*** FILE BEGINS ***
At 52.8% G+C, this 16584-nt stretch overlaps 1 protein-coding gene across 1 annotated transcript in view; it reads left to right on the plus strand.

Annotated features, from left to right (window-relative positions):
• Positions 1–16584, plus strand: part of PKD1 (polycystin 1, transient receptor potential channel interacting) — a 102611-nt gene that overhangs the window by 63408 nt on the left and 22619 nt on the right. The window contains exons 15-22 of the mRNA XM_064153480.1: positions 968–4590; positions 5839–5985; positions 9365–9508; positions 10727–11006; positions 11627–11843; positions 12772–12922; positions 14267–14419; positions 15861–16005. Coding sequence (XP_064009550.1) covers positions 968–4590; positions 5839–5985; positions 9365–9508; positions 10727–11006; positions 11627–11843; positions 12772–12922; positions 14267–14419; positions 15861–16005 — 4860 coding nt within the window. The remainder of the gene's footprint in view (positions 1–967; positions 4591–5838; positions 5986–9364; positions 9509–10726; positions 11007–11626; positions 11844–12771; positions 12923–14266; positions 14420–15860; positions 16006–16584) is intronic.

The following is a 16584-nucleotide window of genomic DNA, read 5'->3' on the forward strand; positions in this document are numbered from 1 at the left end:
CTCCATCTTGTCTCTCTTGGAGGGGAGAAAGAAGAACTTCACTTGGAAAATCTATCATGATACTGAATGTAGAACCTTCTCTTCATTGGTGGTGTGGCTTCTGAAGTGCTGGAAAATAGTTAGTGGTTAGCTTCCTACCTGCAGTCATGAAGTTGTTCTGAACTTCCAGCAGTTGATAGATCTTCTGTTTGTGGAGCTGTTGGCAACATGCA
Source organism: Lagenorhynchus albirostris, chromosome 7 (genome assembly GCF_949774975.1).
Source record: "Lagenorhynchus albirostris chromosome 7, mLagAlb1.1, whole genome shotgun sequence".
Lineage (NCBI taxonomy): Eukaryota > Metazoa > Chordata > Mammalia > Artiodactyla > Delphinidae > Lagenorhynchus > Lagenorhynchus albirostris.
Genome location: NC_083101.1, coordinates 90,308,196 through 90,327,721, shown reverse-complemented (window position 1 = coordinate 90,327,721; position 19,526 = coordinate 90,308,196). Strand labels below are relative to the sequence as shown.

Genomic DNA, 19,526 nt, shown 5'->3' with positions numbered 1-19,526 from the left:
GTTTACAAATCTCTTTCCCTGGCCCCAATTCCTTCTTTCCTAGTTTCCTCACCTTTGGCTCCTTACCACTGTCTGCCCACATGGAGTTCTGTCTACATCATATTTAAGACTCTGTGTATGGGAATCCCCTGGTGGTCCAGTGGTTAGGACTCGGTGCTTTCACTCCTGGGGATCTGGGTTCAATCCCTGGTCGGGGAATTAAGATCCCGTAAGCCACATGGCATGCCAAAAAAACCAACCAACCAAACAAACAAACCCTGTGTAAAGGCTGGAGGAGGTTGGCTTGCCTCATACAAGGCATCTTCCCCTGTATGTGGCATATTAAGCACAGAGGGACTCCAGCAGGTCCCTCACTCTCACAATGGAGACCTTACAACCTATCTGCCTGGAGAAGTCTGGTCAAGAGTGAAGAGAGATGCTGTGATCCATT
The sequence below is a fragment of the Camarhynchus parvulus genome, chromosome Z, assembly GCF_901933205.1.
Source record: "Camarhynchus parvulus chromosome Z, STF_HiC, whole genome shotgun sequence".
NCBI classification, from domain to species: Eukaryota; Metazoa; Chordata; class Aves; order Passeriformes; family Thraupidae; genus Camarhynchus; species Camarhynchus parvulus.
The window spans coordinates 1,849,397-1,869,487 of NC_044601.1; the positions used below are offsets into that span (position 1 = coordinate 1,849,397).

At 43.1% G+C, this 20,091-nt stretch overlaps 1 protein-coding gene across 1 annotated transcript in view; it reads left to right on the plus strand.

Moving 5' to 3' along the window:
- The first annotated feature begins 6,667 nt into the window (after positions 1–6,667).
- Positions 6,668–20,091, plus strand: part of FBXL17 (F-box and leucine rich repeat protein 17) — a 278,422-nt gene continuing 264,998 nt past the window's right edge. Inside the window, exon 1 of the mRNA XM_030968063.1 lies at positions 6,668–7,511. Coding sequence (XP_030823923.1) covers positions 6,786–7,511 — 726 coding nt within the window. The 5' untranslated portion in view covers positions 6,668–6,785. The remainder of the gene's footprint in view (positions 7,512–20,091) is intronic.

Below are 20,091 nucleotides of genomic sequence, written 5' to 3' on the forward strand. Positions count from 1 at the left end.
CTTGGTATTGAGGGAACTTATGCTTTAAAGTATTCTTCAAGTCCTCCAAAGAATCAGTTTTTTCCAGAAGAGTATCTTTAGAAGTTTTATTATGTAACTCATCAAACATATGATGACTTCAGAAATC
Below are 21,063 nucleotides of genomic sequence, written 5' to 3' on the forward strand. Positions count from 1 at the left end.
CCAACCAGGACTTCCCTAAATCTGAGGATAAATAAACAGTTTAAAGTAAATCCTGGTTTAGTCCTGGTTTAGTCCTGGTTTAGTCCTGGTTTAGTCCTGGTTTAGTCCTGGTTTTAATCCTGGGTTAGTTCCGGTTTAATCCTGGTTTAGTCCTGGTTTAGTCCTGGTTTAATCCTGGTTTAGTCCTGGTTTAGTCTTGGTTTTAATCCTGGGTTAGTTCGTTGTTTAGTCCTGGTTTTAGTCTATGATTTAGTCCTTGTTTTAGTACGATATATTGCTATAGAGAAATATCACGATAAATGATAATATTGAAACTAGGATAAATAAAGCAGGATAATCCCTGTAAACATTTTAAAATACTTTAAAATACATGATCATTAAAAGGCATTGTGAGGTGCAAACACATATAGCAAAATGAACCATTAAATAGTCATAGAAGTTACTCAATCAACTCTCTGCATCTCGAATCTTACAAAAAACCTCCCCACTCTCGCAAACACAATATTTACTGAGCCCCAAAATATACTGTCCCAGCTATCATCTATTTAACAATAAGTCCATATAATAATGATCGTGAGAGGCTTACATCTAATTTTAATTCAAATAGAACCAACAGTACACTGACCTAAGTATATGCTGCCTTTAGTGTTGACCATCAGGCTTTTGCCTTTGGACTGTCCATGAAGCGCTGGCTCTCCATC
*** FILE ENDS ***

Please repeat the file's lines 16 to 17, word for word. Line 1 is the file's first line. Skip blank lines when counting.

At 43.1% G+C, this 20,091-nt stretch overlaps 1 protein-coding gene across 1 annotated transcript in view; it reads left to right on the plus strand.

Moving 5' to 3' along the window: